26. Jia Y, Wei E, Wang X, et al. Optical coherence tomography angiography of optic disc perfusion in glaucoma. Ophthalmology. 2014;121(7):1322–1332. doi:10.1016/j.ophtha.2014.01.021
27. Rao HL, Pradhan ZS, Weinreb RN, et al. regional comparisons of optical coherence tomography angiography vessel density in primary open-angle glaucoma. Am J Ophthalmol. 2016;171:75–83. doi:10.1016/j.ajo.2016.08.030
28. Yokoyama Y, Aizawa N, Chiba N, et al. Significant correlations between optic nerve head microcirculation and visual field defects and nerve fiber layer loss in glaucoma patients with myopic glaucomatous disk. Clin Ophthalmol. 2011;5:1721–1727.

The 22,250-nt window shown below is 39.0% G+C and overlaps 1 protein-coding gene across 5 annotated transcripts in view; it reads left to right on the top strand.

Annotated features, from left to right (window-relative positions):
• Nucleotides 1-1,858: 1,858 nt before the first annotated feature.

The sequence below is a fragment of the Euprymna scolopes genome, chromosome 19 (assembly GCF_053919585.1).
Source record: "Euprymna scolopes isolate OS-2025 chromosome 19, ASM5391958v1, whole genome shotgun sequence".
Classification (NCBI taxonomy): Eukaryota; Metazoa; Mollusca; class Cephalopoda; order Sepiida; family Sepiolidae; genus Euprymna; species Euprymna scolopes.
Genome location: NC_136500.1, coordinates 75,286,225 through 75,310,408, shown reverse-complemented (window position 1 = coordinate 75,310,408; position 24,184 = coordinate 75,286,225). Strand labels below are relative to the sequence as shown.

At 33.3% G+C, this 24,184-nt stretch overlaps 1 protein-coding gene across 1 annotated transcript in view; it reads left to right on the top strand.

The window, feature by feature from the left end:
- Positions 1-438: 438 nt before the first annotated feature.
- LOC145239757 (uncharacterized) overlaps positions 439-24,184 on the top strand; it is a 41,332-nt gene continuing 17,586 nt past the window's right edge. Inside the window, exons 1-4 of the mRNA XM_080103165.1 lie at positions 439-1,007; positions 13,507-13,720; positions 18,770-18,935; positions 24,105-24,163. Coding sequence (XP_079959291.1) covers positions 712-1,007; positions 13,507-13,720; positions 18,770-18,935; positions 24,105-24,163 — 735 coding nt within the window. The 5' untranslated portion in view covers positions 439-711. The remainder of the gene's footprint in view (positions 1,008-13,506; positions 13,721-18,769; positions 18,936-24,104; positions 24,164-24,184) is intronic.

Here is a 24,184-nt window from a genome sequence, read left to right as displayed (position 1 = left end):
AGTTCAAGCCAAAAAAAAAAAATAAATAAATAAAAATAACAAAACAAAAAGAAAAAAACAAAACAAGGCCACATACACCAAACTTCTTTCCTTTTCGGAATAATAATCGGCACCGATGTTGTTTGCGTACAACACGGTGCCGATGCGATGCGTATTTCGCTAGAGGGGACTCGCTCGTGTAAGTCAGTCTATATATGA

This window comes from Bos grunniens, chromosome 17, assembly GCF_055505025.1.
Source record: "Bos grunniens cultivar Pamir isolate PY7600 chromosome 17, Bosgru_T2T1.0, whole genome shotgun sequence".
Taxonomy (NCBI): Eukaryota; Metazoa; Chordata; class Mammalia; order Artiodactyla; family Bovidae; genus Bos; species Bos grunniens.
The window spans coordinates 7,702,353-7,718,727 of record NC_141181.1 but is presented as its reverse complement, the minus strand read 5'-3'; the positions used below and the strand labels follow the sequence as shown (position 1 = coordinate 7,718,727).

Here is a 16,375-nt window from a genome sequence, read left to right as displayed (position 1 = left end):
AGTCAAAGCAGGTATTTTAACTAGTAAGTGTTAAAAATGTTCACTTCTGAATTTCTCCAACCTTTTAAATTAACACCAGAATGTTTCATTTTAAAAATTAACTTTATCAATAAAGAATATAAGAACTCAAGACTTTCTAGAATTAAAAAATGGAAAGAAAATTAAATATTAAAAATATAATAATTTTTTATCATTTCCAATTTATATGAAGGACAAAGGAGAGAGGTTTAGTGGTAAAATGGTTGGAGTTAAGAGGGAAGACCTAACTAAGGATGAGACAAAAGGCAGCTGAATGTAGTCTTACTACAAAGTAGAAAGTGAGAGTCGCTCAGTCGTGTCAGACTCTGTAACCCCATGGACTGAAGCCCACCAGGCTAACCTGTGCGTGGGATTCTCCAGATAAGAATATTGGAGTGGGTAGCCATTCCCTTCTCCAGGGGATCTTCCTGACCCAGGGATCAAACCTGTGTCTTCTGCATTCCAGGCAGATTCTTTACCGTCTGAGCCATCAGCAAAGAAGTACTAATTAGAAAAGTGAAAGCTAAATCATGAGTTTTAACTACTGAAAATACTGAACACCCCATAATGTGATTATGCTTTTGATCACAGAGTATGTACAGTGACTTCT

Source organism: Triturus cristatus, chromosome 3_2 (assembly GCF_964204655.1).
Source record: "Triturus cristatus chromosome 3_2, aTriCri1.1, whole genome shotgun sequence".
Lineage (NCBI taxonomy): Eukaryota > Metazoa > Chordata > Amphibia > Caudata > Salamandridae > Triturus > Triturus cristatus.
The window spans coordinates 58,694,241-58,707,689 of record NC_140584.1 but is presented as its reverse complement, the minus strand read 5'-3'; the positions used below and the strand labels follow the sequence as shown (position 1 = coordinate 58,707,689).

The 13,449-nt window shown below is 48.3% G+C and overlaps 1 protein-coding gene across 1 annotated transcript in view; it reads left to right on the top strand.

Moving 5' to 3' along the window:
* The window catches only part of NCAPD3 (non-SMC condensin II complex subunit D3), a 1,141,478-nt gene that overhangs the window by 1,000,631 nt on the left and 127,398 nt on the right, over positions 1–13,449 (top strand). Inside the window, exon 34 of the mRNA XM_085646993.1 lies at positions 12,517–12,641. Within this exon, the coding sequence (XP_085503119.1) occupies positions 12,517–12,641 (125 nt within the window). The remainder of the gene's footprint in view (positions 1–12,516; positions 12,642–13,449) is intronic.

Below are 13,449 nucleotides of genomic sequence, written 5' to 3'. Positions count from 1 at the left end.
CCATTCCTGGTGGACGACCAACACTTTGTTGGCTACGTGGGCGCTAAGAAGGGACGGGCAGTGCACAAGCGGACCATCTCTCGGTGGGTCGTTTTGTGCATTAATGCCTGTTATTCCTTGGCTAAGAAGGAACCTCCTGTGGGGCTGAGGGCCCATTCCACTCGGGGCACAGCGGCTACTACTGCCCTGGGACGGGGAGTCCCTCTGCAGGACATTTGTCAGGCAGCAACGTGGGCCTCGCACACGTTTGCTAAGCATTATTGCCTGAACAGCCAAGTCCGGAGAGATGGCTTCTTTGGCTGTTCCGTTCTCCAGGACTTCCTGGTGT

29. Kiyota N, Kunikata H, Shiga Y, et al. Ocular microcirculation measurement with laser speckle flowgraphy and optical coherence tomography angiography in glaucoma. Acta Ophthalmol. 2018;96(4):e485–e492. doi:10.1111/aos.13801
This work is published and licensed by Dove Medical Press Limited. The full terms of this license are available at https://www.dovepress.com/terms.php and incorporate the Creative Commons Attribution - Non Commercial (unported, v3.0) License. By accessing the work you hereby accept the Terms. Non-commercial uses of the work are permitted without any further permission from Dove Medical Press Limited, provided the work is properly attributed. For permission for commercial use of this work, please see paragraphs 4.2 and 5 of our Terms.Download Article [PDF]